The Night Is Short, Walk on Girl review: A blistering night of partying and drinking

By the final act in this film, the randomness coalesces into something philosophical

The Night Is Short, Walk on Girl: a riot of colours and abstractions


Director: Masaaki Yuasa

Starring: Kana Hanazawa, Gen Hoshino

Genre: Animation

Running Time: 93 min

Wed, Oct 4, 2017, 16:31


“I’m always absorbed in interesting things,” says Otome, the adventurous spirit at the heart of this zippy, zany new film from animator and screenwriter Masaaki Yuasa. The Night Is Short, Walk on Girl, set in the same universe as the award-winning 2010 anime The Tatami Galaxy, is a riot of colours and abstractions. Swirling backgrounds and psychedelic cutaways recall such 1960s Bacchanalia as George Dunning’s Yellow Submarine and Chuck Jones’s Oscar-winning The Dot and The Line, but with added Japanoise of cherry blossoms and daruma dolls.

The foreground is equally relentless as the heroine embarks on an insanely long night of partying and drinking. Fans of the earlier campus comedy will note cameos from Johnny the Cowboy, and a Greek chorus comprising the wisecracking Hanuki and Higuchi, who briefly become Otome’s drinking buddies. Even if you spot these Easter Eggs you’ll need to pay close attention. This relentless comedy, set to a marching beat that matches its quick-step heroine’s, keeps firing characters and incidents from all directions.

Otome, who is often simply referred to as The Girl With The Dark Hair, is guided entirely by notions. Her impulses will drag the viewer around bars, a guerrilla theatre performance, a wedding, an epic drinking contest and a book fair. No one can seem to keep up with her, especially not Senpai, (as voiced by Saitama pop star Gen Hoshino), a guy with a near-pathological crush on the Girl.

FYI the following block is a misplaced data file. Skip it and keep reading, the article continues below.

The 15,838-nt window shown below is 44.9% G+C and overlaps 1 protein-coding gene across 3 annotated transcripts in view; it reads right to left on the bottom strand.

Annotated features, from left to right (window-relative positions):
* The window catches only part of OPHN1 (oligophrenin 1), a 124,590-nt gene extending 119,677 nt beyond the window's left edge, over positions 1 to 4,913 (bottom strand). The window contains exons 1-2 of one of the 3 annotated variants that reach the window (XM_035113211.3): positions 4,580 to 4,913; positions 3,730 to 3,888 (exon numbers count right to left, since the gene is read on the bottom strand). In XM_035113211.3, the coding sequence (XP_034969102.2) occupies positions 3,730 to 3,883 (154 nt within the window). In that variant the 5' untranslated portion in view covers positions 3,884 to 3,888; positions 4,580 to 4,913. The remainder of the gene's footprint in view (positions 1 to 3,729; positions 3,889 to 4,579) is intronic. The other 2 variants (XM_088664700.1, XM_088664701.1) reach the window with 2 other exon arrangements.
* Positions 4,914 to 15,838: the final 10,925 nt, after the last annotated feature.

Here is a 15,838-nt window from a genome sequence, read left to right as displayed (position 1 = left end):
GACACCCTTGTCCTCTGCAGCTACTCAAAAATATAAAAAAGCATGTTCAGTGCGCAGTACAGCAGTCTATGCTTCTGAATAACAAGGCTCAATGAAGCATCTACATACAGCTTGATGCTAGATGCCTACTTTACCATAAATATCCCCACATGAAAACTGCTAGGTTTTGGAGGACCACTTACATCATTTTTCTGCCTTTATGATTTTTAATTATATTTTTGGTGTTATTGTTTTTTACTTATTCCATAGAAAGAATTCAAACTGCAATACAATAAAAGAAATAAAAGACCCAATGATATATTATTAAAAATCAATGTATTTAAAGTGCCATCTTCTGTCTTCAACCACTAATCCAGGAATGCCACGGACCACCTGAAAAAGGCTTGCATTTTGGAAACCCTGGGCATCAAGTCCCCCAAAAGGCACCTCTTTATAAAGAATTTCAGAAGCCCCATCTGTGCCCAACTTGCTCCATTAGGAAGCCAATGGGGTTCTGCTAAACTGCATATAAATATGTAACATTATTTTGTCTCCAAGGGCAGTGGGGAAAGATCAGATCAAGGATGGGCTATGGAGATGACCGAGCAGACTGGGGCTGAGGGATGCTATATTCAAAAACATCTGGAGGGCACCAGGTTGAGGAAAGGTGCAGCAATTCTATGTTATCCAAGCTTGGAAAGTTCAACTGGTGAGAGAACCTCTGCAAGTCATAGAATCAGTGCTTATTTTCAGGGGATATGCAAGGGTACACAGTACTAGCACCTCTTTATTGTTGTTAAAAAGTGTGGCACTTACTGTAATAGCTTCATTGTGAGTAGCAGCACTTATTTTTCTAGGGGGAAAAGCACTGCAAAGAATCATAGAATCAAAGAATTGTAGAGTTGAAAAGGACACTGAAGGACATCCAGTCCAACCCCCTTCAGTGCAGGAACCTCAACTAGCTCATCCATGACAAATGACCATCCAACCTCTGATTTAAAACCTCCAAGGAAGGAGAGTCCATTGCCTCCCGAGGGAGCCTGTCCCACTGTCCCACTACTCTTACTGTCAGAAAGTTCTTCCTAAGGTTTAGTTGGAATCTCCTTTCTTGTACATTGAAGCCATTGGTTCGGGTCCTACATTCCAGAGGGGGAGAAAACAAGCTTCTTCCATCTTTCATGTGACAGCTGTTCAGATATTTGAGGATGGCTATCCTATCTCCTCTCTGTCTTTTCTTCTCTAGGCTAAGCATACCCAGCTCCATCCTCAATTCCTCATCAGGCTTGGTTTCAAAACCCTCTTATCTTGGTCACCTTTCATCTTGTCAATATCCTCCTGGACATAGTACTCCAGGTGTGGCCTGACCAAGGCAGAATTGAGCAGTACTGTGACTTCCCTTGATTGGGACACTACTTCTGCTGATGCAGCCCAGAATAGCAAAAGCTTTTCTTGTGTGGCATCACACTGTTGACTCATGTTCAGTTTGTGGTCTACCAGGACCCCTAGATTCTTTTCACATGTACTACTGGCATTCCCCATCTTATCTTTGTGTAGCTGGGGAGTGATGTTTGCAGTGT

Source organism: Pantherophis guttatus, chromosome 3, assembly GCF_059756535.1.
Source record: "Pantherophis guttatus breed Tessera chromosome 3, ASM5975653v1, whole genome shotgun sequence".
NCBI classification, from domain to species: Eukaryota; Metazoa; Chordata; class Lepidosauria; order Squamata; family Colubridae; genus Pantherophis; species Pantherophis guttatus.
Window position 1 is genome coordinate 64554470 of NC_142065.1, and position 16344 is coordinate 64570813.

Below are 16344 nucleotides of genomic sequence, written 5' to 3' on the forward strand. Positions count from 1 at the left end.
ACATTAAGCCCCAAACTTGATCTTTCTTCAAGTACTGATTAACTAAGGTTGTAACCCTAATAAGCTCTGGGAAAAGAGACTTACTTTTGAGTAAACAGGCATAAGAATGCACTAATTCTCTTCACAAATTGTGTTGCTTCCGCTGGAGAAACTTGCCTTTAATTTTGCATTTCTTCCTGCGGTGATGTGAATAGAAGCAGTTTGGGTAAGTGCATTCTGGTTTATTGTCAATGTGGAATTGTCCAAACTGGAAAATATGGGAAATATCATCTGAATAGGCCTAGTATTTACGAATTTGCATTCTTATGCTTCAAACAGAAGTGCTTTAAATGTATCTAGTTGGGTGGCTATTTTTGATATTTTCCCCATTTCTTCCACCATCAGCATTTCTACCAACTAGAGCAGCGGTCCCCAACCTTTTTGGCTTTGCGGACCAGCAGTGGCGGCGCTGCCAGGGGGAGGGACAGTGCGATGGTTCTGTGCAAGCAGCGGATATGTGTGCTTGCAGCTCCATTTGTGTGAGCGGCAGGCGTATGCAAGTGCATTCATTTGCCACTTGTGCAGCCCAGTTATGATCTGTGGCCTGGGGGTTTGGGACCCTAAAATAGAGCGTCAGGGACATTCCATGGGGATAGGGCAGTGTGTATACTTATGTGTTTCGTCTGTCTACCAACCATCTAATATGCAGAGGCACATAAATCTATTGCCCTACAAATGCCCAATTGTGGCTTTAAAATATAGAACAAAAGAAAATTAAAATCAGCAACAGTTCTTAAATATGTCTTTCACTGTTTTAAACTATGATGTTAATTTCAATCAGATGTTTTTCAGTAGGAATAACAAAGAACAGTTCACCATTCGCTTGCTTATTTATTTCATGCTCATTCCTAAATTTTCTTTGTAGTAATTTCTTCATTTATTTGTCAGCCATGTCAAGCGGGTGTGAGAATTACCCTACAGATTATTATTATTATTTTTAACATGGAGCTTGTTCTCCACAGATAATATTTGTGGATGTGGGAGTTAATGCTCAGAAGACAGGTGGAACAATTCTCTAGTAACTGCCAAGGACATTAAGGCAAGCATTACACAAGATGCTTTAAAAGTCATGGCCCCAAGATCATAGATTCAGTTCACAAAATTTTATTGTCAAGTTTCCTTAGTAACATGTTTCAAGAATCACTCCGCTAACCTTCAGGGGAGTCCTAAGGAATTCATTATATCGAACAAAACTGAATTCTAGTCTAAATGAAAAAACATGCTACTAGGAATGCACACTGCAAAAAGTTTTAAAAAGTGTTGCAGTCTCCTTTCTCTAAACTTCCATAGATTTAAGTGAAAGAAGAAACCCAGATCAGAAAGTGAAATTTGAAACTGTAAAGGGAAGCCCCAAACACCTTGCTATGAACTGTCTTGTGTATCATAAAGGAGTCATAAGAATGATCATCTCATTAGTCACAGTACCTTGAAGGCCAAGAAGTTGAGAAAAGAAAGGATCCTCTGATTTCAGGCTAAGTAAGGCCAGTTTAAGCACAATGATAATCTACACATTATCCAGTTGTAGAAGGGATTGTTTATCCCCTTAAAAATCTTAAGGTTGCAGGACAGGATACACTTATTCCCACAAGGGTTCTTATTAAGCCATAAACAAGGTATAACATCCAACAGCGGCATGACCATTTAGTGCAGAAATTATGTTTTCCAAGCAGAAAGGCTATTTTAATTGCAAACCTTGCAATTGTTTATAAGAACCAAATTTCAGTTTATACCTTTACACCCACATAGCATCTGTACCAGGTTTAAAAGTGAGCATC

The film’s wacky brand of sex comedy occasionally recalls Woody Allen’s Everything You Always Wanted To Know About Sex. In this spirit, Senpai’s stalking is mirrored by the irrational Don Underpants, a guerilla theatre practitioner who has vowed to never change his briefs until he finds the girl who enchanted him on campus months before.

An organisation called the Bedroom Investigation Committee lurks in the margins. Along the bar from Otome, Mr . Todo, a sleaze who has lost his carp farm and is trying to pay off his debts by selling antique erotic pictures, seeks sympathy and a grope (his pictures are carefully starred) . It can feel as if the broadest comic relief from other anime got together to make their own crazy film.

Character designer Yusuke Nakamura brings hearts that beat out of chests and twisted philosophical society dances. And yet, by the final act, all that strange randomness coalesces into something deeper. Drawing on Tomihiko Morimi’s bestselling book of the same name, The Night is Short, Walk on Girl assures us that we are all interconnected and that staying in the moment will allow us to live richer lives (Otome’s watch tellingly, hardly moves, while others whirl).